Teaching to the Text Message
By ANDY SELSBERG March 19, 2011
I'VE been teaching college freshmen to write the five-paragraph essay and its bully of a cousin, the research paper, for years. But these forms invite font-size manipulation, plagiarism and cliché=E9. We need to set our sights not lower, but shorter.
I don't expect all my graduates to go on to Twitter-based careers, but learning how to write concisely, to express one key detail succinctly and eloquently, is an incredibly useful skill, and more in tune with most students' daily chatter, as well as the world's conversation. The photo caption has never been more vital.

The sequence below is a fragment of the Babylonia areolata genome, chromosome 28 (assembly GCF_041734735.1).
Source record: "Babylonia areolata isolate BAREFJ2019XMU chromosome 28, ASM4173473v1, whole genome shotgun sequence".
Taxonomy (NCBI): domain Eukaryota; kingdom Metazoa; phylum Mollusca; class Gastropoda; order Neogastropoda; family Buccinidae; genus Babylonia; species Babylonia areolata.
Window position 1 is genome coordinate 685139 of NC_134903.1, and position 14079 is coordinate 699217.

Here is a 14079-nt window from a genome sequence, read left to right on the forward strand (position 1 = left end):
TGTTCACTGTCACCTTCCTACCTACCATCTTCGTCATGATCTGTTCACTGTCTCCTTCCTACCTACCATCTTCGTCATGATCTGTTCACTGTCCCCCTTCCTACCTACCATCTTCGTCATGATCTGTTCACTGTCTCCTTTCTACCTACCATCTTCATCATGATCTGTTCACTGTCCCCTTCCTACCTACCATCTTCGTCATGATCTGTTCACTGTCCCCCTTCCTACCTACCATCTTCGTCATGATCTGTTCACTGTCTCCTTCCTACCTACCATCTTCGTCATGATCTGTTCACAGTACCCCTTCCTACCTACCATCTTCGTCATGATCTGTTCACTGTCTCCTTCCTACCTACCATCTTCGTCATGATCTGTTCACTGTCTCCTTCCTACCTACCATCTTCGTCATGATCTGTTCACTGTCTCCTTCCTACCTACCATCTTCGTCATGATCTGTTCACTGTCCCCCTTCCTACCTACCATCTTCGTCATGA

So a few years ago, I started slipping my classes short writing assignments alongside the required papers. Once, I asked them, "Come up with two lines of copy to sell something you're wearing now on eBay." The mix of commerce and fashion stirred interest, and despite having 30 students in each class, I could give everyone serious individual attention. For another project, I asked them to describe the essence of the chalkboard in one or two sentences. One student wrote, "A chalkboard is a lot like memory: often jumbled, unorganized and sloppy. Even after it's erased, there are traces of everything that's been written on it."